A Balkan Lear
There are still a few weeks left to catch Robert Falls' production of King Lear at the Sidney Harman Hall of Washington's Shakespeare Theatre, so if you are in Washington and haven't seen it yet, beg, borrow or steal for tickets. I am not generally a fan of "contemporary" versions of Shakespeare, and Falls' Lear, with its occasional nudity and explicit sexual content, can fairly be described as envelope-pushing. But I agree wholeheartedly with those critics who have said this Lear compares with Ian McKellen's fabled production of Richard III as a version of Shakespeare that underscores the Bard's continuing relevancy without sacrificing his poetry or traditional standards of performance.
By transposing the play to the war-torn Yugoslavia of the 1990s, Falls burns into our skulls the sheer carnage wrought by Lear's petulant foolishness. Stacy Keach, progressing from arrogant warlord to frail old man, is an extraordinary Lear, and the supporting cast matches him in every respect; Edward Gero's Gloucester, Howard Witt's Fool, Kim Martin-Cotten's Goneril, Kate Arrington's Regan and Jonno Roberts' Edmund are unforgettable. Certain scenes from this production are burned forever in my memory: a blinded, dying Gloucester kneels near a pit, as black-veiled figures--to the accompaniment of women chanting a Balkan lament for the dead--haul white-shrouded corpses for burial. The last body to be hurled into the pit is Gloucester himself.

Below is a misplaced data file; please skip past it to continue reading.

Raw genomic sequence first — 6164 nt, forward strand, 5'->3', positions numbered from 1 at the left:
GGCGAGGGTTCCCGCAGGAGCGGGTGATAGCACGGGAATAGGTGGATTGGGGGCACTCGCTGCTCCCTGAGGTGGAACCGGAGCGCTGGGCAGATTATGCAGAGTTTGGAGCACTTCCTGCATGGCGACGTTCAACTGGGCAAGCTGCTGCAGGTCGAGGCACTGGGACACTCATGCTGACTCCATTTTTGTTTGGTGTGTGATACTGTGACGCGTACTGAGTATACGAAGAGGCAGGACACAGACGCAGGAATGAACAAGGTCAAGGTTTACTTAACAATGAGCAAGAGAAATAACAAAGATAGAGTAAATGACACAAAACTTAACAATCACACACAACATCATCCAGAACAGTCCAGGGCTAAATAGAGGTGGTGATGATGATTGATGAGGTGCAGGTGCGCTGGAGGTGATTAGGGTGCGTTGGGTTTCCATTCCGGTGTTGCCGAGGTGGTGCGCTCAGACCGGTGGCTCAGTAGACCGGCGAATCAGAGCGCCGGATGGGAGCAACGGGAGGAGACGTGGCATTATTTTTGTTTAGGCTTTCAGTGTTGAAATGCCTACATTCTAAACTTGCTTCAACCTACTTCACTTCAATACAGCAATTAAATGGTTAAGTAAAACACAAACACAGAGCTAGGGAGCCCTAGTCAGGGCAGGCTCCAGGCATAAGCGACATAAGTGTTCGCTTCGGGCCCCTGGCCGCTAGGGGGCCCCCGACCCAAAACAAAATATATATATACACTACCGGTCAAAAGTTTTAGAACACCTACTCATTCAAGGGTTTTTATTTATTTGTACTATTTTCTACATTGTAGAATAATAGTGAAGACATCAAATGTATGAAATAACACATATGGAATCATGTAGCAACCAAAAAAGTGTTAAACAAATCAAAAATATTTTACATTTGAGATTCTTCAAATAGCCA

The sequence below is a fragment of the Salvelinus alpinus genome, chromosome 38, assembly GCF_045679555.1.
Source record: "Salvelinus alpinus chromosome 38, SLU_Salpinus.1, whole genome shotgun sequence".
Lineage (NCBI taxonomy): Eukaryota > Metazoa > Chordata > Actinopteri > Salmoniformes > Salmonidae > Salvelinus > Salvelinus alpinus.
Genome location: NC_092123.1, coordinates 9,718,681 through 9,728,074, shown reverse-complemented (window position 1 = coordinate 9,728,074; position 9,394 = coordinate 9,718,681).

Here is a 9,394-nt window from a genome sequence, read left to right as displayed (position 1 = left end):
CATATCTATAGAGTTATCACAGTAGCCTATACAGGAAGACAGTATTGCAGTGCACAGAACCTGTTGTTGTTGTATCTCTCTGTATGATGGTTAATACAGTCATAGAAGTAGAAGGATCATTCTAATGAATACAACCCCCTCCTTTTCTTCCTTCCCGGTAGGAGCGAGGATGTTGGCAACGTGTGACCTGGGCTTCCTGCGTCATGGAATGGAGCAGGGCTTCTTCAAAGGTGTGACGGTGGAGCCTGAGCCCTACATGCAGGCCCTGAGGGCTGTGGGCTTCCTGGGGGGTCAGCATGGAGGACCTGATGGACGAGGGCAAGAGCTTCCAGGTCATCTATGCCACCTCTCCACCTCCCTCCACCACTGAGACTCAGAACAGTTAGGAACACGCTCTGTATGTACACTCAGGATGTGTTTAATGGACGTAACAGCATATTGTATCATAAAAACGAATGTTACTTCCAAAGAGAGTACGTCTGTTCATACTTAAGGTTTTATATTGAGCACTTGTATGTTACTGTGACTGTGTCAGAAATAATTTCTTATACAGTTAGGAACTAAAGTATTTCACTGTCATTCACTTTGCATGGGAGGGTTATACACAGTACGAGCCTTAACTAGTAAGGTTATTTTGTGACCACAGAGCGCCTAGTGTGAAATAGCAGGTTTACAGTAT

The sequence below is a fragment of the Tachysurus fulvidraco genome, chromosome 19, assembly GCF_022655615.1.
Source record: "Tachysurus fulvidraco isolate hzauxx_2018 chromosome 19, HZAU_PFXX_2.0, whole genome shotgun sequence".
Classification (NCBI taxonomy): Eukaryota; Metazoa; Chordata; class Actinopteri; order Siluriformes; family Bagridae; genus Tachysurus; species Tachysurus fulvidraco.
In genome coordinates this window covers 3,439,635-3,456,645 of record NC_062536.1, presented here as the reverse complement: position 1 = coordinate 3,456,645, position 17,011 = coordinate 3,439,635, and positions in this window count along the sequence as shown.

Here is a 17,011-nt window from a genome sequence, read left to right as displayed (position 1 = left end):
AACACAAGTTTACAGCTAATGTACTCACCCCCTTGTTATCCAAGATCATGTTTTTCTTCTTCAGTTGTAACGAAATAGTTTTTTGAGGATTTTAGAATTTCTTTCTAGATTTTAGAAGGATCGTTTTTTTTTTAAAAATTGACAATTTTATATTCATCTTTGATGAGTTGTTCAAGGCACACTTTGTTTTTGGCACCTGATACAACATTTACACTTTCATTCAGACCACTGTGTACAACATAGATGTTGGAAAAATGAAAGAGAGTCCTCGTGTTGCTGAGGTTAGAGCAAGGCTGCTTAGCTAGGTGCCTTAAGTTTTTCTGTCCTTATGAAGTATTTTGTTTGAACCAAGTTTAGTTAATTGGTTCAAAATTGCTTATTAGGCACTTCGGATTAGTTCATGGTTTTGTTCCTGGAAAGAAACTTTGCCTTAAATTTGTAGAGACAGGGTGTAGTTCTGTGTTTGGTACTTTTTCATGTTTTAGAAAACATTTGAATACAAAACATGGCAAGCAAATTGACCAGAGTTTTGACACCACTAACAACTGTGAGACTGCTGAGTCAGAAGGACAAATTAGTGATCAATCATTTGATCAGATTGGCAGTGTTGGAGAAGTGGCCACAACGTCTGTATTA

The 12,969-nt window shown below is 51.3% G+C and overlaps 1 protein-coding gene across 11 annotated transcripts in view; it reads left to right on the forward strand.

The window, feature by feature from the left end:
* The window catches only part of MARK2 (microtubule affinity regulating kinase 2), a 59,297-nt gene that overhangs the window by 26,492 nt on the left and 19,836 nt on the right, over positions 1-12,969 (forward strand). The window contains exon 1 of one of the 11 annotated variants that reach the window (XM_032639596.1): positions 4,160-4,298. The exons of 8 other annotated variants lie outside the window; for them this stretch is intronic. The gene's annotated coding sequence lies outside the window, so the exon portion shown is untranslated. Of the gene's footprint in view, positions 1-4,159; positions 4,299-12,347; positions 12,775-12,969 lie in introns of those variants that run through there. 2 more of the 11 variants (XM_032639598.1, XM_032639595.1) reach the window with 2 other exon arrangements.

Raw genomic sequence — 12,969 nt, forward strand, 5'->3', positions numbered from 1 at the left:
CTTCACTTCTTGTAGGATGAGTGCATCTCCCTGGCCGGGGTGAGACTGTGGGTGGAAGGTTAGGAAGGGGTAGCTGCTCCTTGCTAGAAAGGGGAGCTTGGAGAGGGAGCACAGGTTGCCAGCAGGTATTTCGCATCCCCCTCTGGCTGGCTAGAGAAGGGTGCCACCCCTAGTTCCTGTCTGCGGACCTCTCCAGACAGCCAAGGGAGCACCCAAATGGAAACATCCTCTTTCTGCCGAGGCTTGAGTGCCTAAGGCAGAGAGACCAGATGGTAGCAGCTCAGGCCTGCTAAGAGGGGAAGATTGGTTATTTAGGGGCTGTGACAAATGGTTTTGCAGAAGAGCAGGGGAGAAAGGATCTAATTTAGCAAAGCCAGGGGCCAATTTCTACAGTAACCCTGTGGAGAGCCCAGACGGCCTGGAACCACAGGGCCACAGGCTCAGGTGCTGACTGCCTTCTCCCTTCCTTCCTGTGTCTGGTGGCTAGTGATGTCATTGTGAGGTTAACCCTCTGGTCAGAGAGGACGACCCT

Falls' Lear is theater in the highest sense: it holds up a mirror to human nature, unchanging and horrifying, demonstrating that murderous ambition can lurk as viciously behind a polyester suit as a silken doublet. It may not be the only production of Lear you ever need to see, but it is as fresh and riveting as any version I can remember.